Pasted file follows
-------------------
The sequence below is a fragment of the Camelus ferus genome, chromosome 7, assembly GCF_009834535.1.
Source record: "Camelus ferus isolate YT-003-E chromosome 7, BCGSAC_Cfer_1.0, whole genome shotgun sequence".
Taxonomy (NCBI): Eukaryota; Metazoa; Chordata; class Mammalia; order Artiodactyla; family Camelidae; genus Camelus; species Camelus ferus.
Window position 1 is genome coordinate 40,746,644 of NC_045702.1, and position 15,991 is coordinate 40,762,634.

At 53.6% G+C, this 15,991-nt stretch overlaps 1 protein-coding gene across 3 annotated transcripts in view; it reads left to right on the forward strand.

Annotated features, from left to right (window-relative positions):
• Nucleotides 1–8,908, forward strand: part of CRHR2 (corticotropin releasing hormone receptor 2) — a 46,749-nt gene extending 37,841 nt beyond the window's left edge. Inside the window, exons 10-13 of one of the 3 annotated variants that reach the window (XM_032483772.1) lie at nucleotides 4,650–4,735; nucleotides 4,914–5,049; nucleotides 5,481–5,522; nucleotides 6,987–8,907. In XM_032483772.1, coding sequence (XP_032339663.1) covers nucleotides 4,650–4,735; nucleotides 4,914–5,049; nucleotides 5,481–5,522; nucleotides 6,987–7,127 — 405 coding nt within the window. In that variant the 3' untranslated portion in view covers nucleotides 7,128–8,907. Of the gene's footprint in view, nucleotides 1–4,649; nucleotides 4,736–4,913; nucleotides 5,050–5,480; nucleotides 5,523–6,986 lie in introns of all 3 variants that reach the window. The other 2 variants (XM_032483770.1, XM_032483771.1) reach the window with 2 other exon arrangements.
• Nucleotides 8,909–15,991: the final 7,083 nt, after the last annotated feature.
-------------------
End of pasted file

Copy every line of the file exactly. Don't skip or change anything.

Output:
The sequence below is a fragment of the Camelus ferus genome, chromosome 7, assembly GCF_009834535.1.
Source record: "Camelus ferus isolate YT-003-E chromosome 7, BCGSAC_Cfer_1.0, whole genome shotgun sequence".
Taxonomy (NCBI): Eukaryota; Metazoa; Chordata; class Mammalia; order Artiodactyla; family Camelidae; genus Camelus; species Camelus ferus.
Window position 1 is genome coordinate 40,746,644 of NC_045702.1, and position 15,991 is coordinate 40,762,634.

At 53.6% G+C, this 15,991-nt stretch overlaps 1 protein-coding gene across 3 annotated transcripts in view; it reads left to right on the forward strand.

Annotated features, from left to right (window-relative positions):
• Nucleotides 1–8,908, forward strand: part of CRHR2 (corticotropin releasing hormone receptor 2) — a 46,749-nt gene extending 37,841 nt beyond the window's left edge. Inside the window, exons 10-13 of one of the 3 annotated variants that reach the window (XM_032483772.1) lie at nucleotides 4,650–4,735; nucleotides 4,914–5,049; nucleotides 5,481–5,522; nucleotides 6,987–8,907. In XM_032483772.1, coding sequence (XP_032339663.1) covers nucleotides 4,650–4,735; nucleotides 4,914–5,049; nucleotides 5,481–5,522; nucleotides 6,987–7,127 — 405 coding nt within the window. In that variant the 3' untranslated portion in view covers nucleotides 7,128–8,907. Of the gene's footprint in view, nucleotides 1–4,649; nucleotides 4,736–4,913; nucleotides 5,050–5,480; nucleotides 5,523–6,986 lie in introns of all 3 variants that reach the window. The other 2 variants (XM_032483770.1, XM_032483771.1) reach the window with 2 other exon arrangements.
• Nucleotides 8,909–15,991: the final 7,083 nt, after the last annotated feature.